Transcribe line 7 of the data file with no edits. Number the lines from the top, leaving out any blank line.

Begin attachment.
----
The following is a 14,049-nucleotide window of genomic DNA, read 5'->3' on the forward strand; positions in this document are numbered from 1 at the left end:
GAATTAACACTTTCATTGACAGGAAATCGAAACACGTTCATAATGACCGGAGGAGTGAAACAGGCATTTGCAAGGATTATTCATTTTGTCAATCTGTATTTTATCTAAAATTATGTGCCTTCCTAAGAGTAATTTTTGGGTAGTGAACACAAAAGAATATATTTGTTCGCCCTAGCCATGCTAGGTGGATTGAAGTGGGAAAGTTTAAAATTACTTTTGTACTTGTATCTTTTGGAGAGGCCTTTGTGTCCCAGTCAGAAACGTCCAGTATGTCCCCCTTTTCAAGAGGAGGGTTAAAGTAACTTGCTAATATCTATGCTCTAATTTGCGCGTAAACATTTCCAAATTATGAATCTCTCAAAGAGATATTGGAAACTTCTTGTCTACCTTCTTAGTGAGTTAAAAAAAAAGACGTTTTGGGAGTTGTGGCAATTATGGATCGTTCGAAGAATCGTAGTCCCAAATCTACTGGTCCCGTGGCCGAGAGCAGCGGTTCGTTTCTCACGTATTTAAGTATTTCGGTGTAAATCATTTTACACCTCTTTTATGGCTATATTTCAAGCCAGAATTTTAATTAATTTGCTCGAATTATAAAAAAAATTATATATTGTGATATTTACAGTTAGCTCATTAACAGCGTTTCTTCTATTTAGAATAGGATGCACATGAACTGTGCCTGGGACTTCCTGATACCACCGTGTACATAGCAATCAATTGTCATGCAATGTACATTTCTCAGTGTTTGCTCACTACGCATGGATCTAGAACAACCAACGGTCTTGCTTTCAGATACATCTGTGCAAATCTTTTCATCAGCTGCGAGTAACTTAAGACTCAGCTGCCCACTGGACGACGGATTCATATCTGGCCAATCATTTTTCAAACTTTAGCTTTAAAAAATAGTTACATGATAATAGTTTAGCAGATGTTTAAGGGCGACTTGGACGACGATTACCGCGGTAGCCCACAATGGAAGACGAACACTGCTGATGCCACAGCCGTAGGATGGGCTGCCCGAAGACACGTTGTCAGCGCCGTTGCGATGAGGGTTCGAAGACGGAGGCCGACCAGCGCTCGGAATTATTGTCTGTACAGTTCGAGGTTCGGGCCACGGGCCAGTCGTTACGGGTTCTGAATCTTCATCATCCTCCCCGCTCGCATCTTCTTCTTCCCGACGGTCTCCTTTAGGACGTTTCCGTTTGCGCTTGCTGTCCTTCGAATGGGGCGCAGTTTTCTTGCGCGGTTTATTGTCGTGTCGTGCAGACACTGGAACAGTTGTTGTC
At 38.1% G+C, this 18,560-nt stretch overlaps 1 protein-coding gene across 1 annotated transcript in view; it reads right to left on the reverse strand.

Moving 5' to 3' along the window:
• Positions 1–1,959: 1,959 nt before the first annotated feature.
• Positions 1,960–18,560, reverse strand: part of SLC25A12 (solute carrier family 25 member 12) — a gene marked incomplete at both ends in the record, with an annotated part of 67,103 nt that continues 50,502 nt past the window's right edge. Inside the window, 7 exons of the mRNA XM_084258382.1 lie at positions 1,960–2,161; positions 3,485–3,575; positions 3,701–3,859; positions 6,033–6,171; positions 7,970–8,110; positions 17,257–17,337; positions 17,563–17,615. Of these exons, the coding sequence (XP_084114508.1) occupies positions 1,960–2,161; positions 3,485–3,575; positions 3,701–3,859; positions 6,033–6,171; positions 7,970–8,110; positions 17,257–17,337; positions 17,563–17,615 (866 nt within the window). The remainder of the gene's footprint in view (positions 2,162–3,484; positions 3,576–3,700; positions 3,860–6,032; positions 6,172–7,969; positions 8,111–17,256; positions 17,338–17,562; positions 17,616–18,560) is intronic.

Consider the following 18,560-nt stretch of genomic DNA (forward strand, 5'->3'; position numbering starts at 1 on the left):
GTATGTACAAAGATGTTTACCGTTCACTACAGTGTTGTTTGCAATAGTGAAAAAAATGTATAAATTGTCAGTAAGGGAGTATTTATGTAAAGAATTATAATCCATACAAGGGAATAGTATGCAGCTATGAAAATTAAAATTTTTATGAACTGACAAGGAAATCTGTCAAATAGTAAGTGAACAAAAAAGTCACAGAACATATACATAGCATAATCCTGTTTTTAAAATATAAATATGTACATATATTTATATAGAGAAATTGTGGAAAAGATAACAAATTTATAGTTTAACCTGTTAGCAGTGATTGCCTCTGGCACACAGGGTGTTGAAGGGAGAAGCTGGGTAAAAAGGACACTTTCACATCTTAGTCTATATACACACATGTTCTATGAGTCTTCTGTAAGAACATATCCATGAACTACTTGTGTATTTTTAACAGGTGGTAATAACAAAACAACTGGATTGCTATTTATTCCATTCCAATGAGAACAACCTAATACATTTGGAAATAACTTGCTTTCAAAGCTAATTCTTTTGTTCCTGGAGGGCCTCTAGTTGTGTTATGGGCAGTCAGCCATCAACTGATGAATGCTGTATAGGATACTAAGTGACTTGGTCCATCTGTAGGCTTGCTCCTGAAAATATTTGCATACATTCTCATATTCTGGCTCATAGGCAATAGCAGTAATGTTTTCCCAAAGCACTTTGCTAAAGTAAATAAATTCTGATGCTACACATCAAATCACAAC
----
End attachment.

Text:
Consider the following 18,560-nt stretch of genomic DNA (forward strand, 5'->3'; position numbering starts at 1 on the left):